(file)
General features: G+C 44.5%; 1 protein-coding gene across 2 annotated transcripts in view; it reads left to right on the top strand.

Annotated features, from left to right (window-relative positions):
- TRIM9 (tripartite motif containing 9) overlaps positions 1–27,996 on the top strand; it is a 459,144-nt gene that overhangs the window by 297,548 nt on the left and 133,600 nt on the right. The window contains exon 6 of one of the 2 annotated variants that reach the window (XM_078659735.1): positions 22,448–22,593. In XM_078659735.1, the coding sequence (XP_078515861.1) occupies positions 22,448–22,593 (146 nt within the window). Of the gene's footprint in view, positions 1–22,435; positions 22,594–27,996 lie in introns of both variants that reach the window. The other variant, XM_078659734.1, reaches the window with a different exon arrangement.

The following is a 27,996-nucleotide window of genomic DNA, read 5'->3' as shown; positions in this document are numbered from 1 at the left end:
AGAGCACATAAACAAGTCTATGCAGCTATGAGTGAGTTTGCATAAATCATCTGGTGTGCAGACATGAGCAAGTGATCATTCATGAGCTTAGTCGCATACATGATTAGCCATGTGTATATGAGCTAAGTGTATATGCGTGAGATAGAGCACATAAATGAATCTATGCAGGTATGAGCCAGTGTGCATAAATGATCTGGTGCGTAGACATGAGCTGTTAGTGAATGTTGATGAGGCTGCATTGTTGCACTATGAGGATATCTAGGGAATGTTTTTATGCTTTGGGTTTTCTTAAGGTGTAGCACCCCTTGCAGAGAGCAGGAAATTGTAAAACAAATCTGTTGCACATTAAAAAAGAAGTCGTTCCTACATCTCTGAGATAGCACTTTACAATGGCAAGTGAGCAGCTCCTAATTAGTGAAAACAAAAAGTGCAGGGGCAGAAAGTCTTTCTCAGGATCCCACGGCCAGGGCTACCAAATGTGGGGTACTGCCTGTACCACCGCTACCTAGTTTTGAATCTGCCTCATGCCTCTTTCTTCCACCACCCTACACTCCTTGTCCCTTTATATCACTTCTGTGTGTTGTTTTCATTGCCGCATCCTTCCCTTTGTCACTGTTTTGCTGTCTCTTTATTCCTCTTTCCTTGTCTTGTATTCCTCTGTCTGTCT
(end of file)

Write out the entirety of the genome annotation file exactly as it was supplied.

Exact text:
General features: G+C 44.5%; 1 protein-coding gene across 2 annotated transcripts in view; it reads left to right on the top strand.

Annotated features, from left to right (window-relative positions):
- TRIM9 (tripartite motif containing 9) overlaps positions 1–27,996 on the top strand; it is a 459,144-nt gene that overhangs the window by 297,548 nt on the left and 133,600 nt on the right. The window contains exon 6 of one of the 2 annotated variants that reach the window (XM_078659735.1): positions 22,448–22,593. In XM_078659735.1, the coding sequence (XP_078515861.1) occupies positions 22,448–22,593 (146 nt within the window). Of the gene's footprint in view, positions 1–22,435; positions 22,594–27,996 lie in introns of both variants that reach the window. The other variant, XM_078659734.1, reaches the window with a different exon arrangement.

The following is a 27,996-nucleotide window of genomic DNA, read 5'->3' as shown; positions in this document are numbered from 1 at the left end:
AGAGCACATAAACAAGTCTATGCAGCTATGAGTGAGTTTGCATAAATCATCTGGTGTGCAGACATGAGCAAGTGATCATTCATGAGCTTAGTCGCATACATGATTAGCCATGTGTATATGAGCTAAGTGTATATGCGTGAGATAGAGCACATAAATGAATCTATGCAGGTATGAGCCAGTGTGCATAAATGATCTGGTGCGTAGACATGAGCTGTTAGTGAATGTTGATGAGGCTGCATTGTTGCACTATGAGGATATCTAGGGAATGTTTTTATGCTTTGGGTTTTCTTAAGGTGTAGCACCCCTTGCAGAGAGCAGGAAATTGTAAAACAAATCTGTTGCACATTAAAAAAGAAGTCGTTCCTACATCTCTGAGATAGCACTTTACAATGGCAAGTGAGCAGCTCCTAATTAGTGAAAACAAAAAGTGCAGGGGCAGAAAGTCTTTCTCAGGATCCCACGGCCAGGGCTACCAAATGTGGGGTACTGCCTGTACCACCGCTACCTAGTTTTGAATCTGCCTCATGCCTCTTTCTTCCACCACCCTACACTCCTTGTCCCTTTATATCACTTCTGTGTGTTGTTTTCATTGCCGCATCCTTCCCTTTGTCACTGTTTTGCTGTCTCTTTATTCCTCTTTCCTTGTCTTGTATTCCTCTGTCTGTCT